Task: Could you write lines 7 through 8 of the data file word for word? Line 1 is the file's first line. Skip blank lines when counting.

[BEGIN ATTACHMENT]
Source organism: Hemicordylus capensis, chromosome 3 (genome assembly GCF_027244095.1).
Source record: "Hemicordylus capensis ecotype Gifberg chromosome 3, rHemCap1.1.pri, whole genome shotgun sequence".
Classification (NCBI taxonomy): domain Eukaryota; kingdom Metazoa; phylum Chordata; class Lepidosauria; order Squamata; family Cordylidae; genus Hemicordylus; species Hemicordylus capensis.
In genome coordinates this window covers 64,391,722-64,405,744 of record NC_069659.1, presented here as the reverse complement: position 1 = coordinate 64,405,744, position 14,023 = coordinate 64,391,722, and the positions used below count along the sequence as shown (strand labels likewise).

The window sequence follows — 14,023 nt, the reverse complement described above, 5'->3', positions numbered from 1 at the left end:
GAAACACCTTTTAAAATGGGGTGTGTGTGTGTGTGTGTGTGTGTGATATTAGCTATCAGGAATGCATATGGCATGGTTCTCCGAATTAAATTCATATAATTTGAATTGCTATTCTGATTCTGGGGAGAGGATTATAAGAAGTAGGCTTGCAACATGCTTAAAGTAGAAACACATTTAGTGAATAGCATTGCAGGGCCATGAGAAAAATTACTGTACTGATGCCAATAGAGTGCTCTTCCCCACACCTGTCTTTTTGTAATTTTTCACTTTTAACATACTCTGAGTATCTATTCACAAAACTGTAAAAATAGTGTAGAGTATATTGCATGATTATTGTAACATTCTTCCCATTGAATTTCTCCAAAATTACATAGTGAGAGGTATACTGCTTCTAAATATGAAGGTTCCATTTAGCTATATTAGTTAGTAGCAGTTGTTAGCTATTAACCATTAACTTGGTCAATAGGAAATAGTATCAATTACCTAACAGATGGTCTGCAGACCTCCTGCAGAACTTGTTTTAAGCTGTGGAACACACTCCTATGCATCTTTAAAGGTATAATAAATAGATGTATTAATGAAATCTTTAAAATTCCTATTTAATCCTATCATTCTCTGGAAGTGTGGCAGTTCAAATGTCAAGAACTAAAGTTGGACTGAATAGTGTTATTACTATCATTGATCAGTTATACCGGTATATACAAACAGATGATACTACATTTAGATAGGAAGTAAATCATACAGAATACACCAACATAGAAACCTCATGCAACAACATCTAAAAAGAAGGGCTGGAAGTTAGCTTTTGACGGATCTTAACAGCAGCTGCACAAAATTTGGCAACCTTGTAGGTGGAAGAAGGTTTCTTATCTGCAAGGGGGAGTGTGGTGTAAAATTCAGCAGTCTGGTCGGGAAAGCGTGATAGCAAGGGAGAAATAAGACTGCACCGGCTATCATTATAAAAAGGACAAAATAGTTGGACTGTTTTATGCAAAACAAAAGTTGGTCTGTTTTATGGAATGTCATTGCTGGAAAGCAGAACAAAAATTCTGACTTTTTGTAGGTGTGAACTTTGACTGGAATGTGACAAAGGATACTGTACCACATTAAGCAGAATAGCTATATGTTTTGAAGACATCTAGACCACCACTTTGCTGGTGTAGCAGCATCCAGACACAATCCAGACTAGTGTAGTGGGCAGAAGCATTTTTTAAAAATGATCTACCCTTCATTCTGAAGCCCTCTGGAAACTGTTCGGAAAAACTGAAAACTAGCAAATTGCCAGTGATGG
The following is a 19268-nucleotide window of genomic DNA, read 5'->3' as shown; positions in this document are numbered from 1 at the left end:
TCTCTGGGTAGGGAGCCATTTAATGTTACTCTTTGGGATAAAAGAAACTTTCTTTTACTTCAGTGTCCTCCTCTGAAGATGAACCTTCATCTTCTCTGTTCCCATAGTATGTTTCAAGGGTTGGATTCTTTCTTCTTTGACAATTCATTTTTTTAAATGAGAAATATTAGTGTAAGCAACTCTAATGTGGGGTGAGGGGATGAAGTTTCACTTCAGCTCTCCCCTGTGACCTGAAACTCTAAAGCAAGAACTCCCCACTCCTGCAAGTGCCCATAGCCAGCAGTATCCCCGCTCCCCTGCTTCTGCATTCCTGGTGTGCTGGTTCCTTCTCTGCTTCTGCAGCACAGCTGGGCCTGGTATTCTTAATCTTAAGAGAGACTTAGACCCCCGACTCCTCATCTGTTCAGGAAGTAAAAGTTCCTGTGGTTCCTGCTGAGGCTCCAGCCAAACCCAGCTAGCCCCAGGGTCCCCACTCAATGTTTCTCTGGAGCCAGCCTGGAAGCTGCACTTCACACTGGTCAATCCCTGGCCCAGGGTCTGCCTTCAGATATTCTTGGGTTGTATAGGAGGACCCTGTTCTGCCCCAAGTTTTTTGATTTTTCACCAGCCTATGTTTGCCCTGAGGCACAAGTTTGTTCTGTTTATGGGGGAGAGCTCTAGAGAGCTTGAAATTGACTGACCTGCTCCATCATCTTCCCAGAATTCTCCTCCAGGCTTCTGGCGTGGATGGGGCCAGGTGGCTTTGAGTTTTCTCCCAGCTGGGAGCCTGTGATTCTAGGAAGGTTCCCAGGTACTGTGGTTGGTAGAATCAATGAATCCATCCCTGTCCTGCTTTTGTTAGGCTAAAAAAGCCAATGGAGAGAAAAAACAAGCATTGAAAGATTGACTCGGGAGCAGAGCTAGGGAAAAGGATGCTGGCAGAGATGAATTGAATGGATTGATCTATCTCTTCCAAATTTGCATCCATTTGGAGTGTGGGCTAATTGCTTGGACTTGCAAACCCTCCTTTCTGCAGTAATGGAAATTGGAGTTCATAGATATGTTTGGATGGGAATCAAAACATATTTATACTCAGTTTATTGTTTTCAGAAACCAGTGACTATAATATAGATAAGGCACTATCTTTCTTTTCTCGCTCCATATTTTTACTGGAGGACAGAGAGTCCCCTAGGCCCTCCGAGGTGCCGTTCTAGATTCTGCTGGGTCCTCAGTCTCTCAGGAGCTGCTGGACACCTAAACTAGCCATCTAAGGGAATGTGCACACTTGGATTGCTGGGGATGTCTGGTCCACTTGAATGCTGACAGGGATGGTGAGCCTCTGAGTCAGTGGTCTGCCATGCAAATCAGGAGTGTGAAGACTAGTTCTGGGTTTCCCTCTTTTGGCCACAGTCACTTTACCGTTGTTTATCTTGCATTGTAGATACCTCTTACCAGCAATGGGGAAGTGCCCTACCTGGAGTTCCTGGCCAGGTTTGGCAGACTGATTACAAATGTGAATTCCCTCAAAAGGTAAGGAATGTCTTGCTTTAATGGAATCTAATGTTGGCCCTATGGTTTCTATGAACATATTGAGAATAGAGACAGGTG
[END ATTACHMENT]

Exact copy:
The following is a 19268-nucleotide window of genomic DNA, read 5'->3' as shown; positions in this document are numbered from 1 at the left end:
TCTCTGGGTAGGGAGCCATTTAATGTTACTCTTTGGGATAAAAGAAACTTTCTTTTACTTCAGTGTCCTCCTCTGAAGATGAACCTTCATCTTCTCTGTTCCCATAGTATGTTTCAAGGGTTGGATTCTTTCTTCTTTGACAATTCATTTTTTTAAATGAGAAATATTAGTGTAAGCAACTCTAATGTGGGGTGAGGGGATGAAGTTTCACTTCAGCTCTCCCCTGTGACCTGAAACTCTAAAGCAAGAACTCCCCACTCCTGCAAGTGCCCATAGCCAGCAGTATCCCCGCTCCCCTGCTTCTGCATTCCTGGTGTGCTGGTTCCTTCTCTGCTTCTGCAGCACAGCTGGGCCTGGTATTCTTAATCTTAAGAGAGACTTAGACCCCCGACTCCTCATCTGTTCAGGAAGTAAAAGTTCCTGTGGTTCCTGCTGAGGCTCCAGCCAAACCCAGCTAGCCCCAGGGTCCCCACTCAATGTTTCTCTGGAGCCAGCCTGGAAGCTGCACTTCACACTGGTCAATCCCTGGCCCAGGGTCTGCCTTCAGATATTCTTGGGTTGTATAGGAGGACCCTGTTCTGCCCCAAGTTTTTTGATTTTTCACCAGCCTATGTTTGCCCTGAGGCACAAGTTTGTTCTGTTTATGGGGGAGAGCTCTAGAGAGCTTGAAATTGACTGACCTGCTCCATCATCTTCCCAGAATTCTCCTCCAGGCTTCTGGCGTGGATGGGGCCAGGTGGCTTTGAGTTTTCTCCCAGCTGGGAGCCTGTGATTCTAGGAAGGTTCCCAGGTACTGTGGTTGGTAGAATCAATGAATCCATCCCTGTCCTGCTTTTGTTAGGCTAAAAAAGCCAATGGAGAGAAAAAACAAGCATTGAAAGATTGACTCGGGAGCAGAGCTAGGGAAAAGGATGCTGGCAGAGATGAATTGAATGGATTGATCTATCTCTTCCAAATTTGCATCCATTTGGAGTGTGGGCTAATTGCTTGGACTTGCAAACCCTCCTTTCTGCAGTAATGGAAATTGGAGTTCATAGATATGTTTGGATGGGAATCAAAACATATTTATACTCAGTTTATTGTTTTCAGAAACCAGTGACTATAATATAGATAAGGCACTATCTTTCTTTTCTCGCTCCATATTTTTACTGGAGGACAGAGAGTCCCCTAGGCCCTCCGAGGTGCCGTTCTAGATTCTGCTGGGTCCTCAGTCTCTCAGGAGCTGCTGGACACCTAAACTAGCCATCTAAGGGAATGTGCACACTTGGATTGCTGGGGATGTCTGGTCCACTTGAATGCTGACAGGGATGGTGAGCCTCTGAGTCAGTGGTCTGCCATGCAAATCAGGAGTGTGAAGACTAGTTCTGGGTTTCCCTCTTTTGGCCACAGTCACTTTACCGTTGTTTATCTTGCATTGTAGATACCTCTTACCAGCAATGGGGAAGTGCCCTACCTGGAGTTCCTGGCCAGGTTTGGCAGACTGATTACAAATGTGAATTCCCTCAAAAGGTAAGGAATGTCTTGCTTTAATGGAATCTAATGTTGGCCCTATGGTTTCTATGAACATATTGAGAATAGAGACAGGTG